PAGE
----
Introduction

My teaching interests are centered within the broad field of environmental Geography, with a primary focus on applied methods including Geographical Information Systems (GIS) and spatial analysis, environmental remote sensing, computational modeling and statistics. Courses I teach tend to have a substantial practical component, combined with ground work in theory and methods. For example, in my course on computational modelling, students use a flood inundation model in conjunction with a GIS to design possible options to try and solve or alleviate a flooding problem – through, for example, building embankments, improving drainage or planting forests. The options they present must be economically feasible and any potential negative consequences must be considered using GIS analysis. During this work, students use the same model code that I use in my research, for published study sites. In this way, students increase their awareness of current research practice and gain valuable hands-on experience in environmental management.

The importance of Geography

I believe Geography to be one of the most interesting and important disciplines for study at university: it brings together and connects multiple other disciplines, fosters holistic and critical thinking, provides both breadth and depth of knowledge, and addresses issues of great importance to society in the 21st century, such as climate change and its impacts. It also provides a strong grounding in both qualitative and quantitative methods, meaning that a Geography graduate possesses a highly transferable and marketable skill-set – particularly in growth areas such as GIS and spatial analysis.

In 2015, I was invited to contribute these thoughts as a chapter in an e-book titled Geography for the Curious: Why Study Geography?, edited by Prof. Kishor Vaidya from the University of Canberra, Australia. You can read my contribution on this page.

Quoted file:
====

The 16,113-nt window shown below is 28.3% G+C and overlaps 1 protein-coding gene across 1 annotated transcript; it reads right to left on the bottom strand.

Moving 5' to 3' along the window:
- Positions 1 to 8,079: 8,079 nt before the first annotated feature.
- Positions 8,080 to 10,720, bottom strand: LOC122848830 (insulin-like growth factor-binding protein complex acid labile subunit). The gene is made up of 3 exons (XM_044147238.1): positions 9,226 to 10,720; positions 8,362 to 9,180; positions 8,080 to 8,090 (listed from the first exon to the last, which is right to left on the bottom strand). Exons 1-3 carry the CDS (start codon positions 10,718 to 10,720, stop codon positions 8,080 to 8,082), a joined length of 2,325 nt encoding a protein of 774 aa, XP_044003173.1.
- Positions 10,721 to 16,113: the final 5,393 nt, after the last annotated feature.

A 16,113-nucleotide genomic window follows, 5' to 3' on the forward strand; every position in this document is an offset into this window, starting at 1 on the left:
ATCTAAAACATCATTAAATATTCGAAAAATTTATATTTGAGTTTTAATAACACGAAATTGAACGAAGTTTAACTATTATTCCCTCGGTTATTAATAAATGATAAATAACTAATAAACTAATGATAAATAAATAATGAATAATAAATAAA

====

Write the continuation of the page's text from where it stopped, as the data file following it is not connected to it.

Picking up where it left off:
GIS and remote sensing analysis using open-source software

For many small organisations, particularly in regions such as as the Caribbean, one of the barriers to using GIS is the significant cost of implementation of commercial software. Now, though, there is a wealth of open-source options available, including some very complete and user-friendly systems (e.g. QGIS). However, due to the undoubted importance of commercial software to many major employers in the sector, in undergraduate teaching software such as ESRI ArcGIS tends to be the primary focus for reasons of graduate employability.  For me, this means that the barrier to GIS implementation for individuals or small organisations remains, since graduates often don’t have the experience needed to use open-source alternatives to commercial software.

Due to these issues, when developing a new third-year undergraduate course in Remote Sensing & GIS, I took a decision to use only open-source software and, as far as possible, freely-available remote sensing imagery. The course builds on the second-year Introduction to Geographical Information Systems, which uses commercial ArcGIS software. As a result, students in Geography at UWIStA are exposed to both categories of software.

You can see much of the practical material for the Remote Sensing & GIS course on these pages.